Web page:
Druid Complex Fire Update - September 1, 2013 - 9:00 a.m.
P.O. Box 168
Al Nash or Dan Hottle
Fire Information Line (307)242-7422
Fire is a natural process that creates the park landscape. Two-thirds of Yellowstone’s 2.2 million acres have burned since 1880. Lodgepole pine trees, the most abundant trees in the park, depend on fire to regenerate. Fire is not an enemy of the forest, but plays a welcome role when occurring on a natural cycle. The park sees about 65 fires in an average year, and 90% are lightning caused. Firefighters manage lightning fires in Yellowstone to protect people and developed areas, but often do not control fires. Many fires stay small, but hot, dry, and windy weather promotes the spread of wildfire.
Near the Mud Volcano area, the Alum Fire (pronounced AL-umm) woke up Saturday following about ten days of dormancy. The fire, resurrected by abundant sunshine and low relative humidity, had single trees and groups of trees burning on both the north and east flanks. Saturday’s sunny and dry weather will prevail Sunday, with even lower relative humidity. Firefighters may see greater activity in the fire. Still, fire in Yellowstone Park represents only a fascinating facet of nature: not a threat, just a possible inconvenience.
The closest road corridor to the Alum fire is the Grand Loop Road between Canyon and Fishing Bridge. Sunday, the fire may approach Grand Loop Road in the afternoon. If smoke or fire renders the corridor unsafe, that section may require pilot cars or a temporary road closure. The detour for travel would be via Old Faithful, about a three-hour (85-mile) drive. Traffic would be redirected using electronic signs and park personnel posted at key intersections. These measures would be taken purely to enhance public safety. If the fire does not come near, the road will remain open. Notice of any changes is posted on the park’s travel information line: 307-344-2117.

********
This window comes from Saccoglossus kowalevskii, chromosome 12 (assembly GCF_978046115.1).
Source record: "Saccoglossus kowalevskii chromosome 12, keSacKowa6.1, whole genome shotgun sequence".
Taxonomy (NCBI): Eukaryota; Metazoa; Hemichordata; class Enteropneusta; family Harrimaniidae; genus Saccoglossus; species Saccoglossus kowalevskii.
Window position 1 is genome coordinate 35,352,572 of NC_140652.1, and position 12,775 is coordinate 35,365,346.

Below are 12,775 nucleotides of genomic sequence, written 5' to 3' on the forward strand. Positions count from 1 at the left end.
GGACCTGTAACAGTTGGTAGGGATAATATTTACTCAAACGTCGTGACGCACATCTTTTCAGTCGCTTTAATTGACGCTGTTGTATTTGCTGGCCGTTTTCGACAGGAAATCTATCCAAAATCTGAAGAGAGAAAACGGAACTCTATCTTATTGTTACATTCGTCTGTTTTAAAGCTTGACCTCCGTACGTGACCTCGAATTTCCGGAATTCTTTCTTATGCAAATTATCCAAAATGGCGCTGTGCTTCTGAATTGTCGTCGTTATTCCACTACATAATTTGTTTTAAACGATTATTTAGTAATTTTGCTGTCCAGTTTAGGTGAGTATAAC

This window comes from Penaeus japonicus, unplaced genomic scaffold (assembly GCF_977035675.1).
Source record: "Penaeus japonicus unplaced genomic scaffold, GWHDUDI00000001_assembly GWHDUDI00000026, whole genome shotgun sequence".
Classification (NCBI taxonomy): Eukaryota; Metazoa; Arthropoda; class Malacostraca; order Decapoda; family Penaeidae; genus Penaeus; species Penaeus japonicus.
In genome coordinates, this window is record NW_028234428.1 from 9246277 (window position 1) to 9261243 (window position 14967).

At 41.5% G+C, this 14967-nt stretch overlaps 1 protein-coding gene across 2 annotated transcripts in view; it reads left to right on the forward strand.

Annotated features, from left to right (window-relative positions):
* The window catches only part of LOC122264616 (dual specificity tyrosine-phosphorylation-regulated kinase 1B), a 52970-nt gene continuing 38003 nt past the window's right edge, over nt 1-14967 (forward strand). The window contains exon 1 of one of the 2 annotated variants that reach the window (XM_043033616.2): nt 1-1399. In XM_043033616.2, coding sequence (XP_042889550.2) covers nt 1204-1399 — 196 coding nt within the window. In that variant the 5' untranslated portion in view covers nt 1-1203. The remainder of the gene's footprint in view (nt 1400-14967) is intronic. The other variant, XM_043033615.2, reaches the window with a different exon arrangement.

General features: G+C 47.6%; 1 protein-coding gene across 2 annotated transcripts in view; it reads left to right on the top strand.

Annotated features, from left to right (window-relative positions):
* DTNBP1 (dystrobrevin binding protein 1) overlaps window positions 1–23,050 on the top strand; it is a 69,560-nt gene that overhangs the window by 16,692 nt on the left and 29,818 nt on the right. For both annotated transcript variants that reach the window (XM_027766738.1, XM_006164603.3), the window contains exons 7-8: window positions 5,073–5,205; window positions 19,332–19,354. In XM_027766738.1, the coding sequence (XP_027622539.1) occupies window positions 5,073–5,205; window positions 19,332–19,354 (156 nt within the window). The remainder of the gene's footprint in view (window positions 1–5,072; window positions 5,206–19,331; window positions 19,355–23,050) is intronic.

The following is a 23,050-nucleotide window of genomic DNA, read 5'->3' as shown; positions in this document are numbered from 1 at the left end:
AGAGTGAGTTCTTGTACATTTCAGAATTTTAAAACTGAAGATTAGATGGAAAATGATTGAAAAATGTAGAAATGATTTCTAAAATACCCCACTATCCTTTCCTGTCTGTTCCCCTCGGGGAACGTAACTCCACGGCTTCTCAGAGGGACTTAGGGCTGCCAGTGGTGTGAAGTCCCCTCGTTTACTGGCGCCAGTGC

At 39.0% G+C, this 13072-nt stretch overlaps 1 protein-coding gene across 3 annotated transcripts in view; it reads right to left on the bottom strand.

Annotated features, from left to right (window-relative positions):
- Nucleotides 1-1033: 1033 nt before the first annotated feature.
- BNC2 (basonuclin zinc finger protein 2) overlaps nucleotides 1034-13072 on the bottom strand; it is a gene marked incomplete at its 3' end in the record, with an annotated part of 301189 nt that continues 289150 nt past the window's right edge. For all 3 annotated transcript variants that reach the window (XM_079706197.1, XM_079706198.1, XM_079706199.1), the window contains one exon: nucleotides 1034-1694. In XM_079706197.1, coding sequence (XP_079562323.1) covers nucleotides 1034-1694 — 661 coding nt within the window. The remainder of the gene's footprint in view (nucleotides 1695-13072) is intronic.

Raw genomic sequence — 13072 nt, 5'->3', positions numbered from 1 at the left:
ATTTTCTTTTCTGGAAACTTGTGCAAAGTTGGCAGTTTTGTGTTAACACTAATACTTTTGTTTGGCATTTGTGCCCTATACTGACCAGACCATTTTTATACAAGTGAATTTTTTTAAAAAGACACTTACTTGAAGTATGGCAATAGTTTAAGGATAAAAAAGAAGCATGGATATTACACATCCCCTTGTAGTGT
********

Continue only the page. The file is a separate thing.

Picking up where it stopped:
The Caldron Fire, started by lightning last Thursday east of the Yellowstone River near Mud Volcano, was not showing smoke today. The Druid and Alder fires showed some smoke but did not grow.
Additional information can be found on the web at:
www.druidcomplex.blogspot.com - for updates as they become available
Facebook at YellowstoneNPS
Yellowstone National Park Website http://www.nps.gov/yell/index.htm
Did You Know?
Some groups of Shoshone Indians, who adapted to a mountain existence, chose not to acquire the horse. These included the Sheep Eaters, or Tukudika, who used dogs to transport food, hides, and other provisions. The Sheep Eaters lived in many locations in Yellowstone.